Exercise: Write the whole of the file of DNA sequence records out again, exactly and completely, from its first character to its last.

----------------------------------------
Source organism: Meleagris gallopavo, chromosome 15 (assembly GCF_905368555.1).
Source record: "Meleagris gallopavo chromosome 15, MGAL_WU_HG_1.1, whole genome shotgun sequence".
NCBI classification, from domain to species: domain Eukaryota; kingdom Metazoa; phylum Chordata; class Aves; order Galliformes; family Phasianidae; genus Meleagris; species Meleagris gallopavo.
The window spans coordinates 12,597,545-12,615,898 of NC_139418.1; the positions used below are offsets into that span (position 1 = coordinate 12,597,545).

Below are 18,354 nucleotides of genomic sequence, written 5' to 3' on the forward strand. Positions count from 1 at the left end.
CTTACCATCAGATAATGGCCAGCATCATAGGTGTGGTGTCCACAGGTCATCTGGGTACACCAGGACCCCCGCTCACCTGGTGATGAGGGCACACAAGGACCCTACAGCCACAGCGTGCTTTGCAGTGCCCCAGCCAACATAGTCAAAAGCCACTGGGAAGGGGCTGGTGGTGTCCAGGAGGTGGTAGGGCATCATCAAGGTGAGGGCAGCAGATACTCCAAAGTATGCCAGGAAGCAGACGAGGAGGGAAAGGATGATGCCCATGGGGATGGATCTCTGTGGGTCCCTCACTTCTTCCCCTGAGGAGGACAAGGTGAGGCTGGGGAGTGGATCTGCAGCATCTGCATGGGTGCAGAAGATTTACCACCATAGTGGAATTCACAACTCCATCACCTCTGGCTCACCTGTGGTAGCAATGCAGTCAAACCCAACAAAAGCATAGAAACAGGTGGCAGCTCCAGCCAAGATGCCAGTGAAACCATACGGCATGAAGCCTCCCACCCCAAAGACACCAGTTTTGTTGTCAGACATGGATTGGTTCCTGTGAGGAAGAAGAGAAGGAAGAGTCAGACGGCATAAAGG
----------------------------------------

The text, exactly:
Source organism: Meleagris gallopavo, chromosome 15 (assembly GCF_905368555.1).
Source record: "Meleagris gallopavo chromosome 15, MGAL_WU_HG_1.1, whole genome shotgun sequence".
NCBI classification, from domain to species: domain Eukaryota; kingdom Metazoa; phylum Chordata; class Aves; order Galliformes; family Phasianidae; genus Meleagris; species Meleagris gallopavo.
The window spans coordinates 12,597,545-12,615,898 of NC_139418.1; the positions used below are offsets into that span (position 1 = coordinate 12,597,545).

Below are 18,354 nucleotides of genomic sequence, written 5' to 3' on the forward strand. Positions count from 1 at the left end.
CTTACCATCAGATAATGGCCAGCATCATAGGTGTGGTGTCCACAGGTCATCTGGGTACACCAGGACCCCCGCTCACCTGGTGATGAGGGCACACAAGGACCCTACAGCCACAGCGTGCTTTGCAGTGCCCCAGCCAACATAGTCAAAAGCCACTGGGAAGGGGCTGGTGGTGTCCAGGAGGTGGTAGGGCATCATCAAGGTGAGGGCAGCAGATACTCCAAAGTATGCCAGGAAGCAGACGAGGAGGGAAAGGATGATGCCCATGGGGATGGATCTCTGTGGGTCCCTCACTTCTTCCCCTGAGGAGGACAAGGTGAGGCTGGGGAGTGGATCTGCAGCATCTGCATGGGTGCAGAAGATTTACCACCATAGTGGAATTCACAACTCCATCACCTCTGGCTCACCTGTGGTAGCAATGCAGTCAAACCCAACAAAAGCATAGAAACAGGTGGCAGCTCCAGCCAAGATGCCAGTGAAACCATACGGCATGAAGCCTCCCACCCCAAAGACACCAGTTTTGTTGTCAGACATGGATTGGTTCCTGTGAGGAAGAAGAGAAGGAAGAGTCAGACGGCATAAAGG